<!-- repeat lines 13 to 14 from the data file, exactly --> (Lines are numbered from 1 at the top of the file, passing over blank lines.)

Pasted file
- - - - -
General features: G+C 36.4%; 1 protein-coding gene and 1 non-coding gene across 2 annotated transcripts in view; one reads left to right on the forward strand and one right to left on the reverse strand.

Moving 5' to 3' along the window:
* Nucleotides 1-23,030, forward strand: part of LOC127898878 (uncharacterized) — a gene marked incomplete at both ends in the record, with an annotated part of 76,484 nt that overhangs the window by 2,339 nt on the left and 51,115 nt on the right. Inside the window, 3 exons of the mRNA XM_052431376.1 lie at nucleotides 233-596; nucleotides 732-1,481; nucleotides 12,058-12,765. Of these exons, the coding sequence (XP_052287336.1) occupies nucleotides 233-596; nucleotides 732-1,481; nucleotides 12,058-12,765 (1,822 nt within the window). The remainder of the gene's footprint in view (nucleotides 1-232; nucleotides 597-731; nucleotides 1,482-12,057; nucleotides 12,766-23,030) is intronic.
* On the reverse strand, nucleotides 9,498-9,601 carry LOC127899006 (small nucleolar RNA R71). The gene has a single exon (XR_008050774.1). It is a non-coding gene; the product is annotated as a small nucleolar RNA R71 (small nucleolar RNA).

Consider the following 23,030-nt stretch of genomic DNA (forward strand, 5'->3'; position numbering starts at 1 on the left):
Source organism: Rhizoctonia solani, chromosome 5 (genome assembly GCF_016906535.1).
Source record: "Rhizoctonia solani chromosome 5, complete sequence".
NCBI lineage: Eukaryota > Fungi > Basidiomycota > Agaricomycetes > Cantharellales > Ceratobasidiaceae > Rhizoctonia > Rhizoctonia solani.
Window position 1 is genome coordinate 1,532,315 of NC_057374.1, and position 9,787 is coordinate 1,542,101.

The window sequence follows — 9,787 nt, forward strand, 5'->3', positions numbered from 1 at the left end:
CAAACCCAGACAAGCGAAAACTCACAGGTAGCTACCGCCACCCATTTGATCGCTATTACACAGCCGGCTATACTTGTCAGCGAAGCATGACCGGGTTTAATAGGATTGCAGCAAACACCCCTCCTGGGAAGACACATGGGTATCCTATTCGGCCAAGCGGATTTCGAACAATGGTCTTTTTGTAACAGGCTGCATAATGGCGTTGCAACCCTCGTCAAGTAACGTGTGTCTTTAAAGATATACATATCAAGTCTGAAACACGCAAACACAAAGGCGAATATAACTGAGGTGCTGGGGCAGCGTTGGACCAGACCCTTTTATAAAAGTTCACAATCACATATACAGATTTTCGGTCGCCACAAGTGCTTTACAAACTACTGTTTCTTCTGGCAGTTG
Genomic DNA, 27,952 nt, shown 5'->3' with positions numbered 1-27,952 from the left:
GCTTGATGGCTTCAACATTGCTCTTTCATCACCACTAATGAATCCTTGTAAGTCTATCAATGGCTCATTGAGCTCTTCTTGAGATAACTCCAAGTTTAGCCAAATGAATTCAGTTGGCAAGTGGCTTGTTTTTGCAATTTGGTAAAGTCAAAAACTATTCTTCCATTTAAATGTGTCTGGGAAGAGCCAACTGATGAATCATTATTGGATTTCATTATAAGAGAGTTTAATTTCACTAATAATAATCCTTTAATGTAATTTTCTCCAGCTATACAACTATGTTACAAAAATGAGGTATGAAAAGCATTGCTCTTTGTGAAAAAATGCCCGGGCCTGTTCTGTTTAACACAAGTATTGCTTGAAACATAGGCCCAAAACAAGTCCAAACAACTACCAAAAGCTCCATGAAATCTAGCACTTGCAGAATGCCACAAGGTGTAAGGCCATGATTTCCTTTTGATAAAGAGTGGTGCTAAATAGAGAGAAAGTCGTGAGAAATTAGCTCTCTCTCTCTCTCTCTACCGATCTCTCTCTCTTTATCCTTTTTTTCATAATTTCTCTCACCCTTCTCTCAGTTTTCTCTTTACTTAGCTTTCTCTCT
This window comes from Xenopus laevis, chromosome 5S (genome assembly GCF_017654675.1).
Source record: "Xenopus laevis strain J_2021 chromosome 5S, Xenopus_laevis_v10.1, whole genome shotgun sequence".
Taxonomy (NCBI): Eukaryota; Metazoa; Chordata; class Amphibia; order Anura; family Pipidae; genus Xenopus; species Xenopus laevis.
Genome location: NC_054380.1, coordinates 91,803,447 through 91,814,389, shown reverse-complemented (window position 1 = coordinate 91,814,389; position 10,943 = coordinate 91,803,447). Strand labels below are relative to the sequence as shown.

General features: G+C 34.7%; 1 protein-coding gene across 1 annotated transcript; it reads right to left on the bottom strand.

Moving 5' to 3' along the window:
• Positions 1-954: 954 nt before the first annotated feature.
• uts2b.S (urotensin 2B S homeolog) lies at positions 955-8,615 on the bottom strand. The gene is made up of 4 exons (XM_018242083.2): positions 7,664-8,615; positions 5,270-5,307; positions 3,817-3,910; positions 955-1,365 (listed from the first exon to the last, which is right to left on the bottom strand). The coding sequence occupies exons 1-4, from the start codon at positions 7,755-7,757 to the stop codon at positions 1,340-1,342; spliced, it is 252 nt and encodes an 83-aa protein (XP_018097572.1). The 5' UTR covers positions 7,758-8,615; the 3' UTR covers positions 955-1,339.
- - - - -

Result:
GCTTGATGGCTTCAACATTGCTCTTTCATCACCACTAATGAATCCTTGTAAGTCTATCAATGGCTCATTGAGCTCTTCTTGAGATAACTCCAAGTTTAGCCAAATGAATTCAGTTGGCAAGTGGCTTGTTTTTGCAATTTGGTAAAGTCAAAAACTATTCTTCCATTTAAATGTGTCTGGGAAGAGCCAACTGATGAATCATTATTGGATTTCATTATAAGAGAGTTTAATTTCACTAATAATAATCCTTTAATGTAATTTTCTCCAGCTATACAACTATGTTACAAAAATGAGGTATGAAAAGCATTGCTCTTTGTGAAAAAATGCCCGGGCCTGTTCTGTTTAACACAAGTATTGCTTGAAACATAGGCCCAAAACAAGTCCAAACAACTACCAAAAGCTCCATGAAATCTAGCACTTGCAGAATGCCACAAGGTGTAAGGCCATGATTTCCTTTTGATAAAGAGTGGTGCTAAATAGAGAGAAAGTCGTGAGAAATTAGCTCTCTCTCTCTCTCTCTACCGATCTCTCTCTCTTTATCCTTTTTTTCATAATTTCTCTCACCCTTCTCTCAGTTTTCTCTTTACTTAGCTTTCTCTCT
This window comes from Xenopus laevis, chromosome 5S (genome assembly GCF_017654675.1).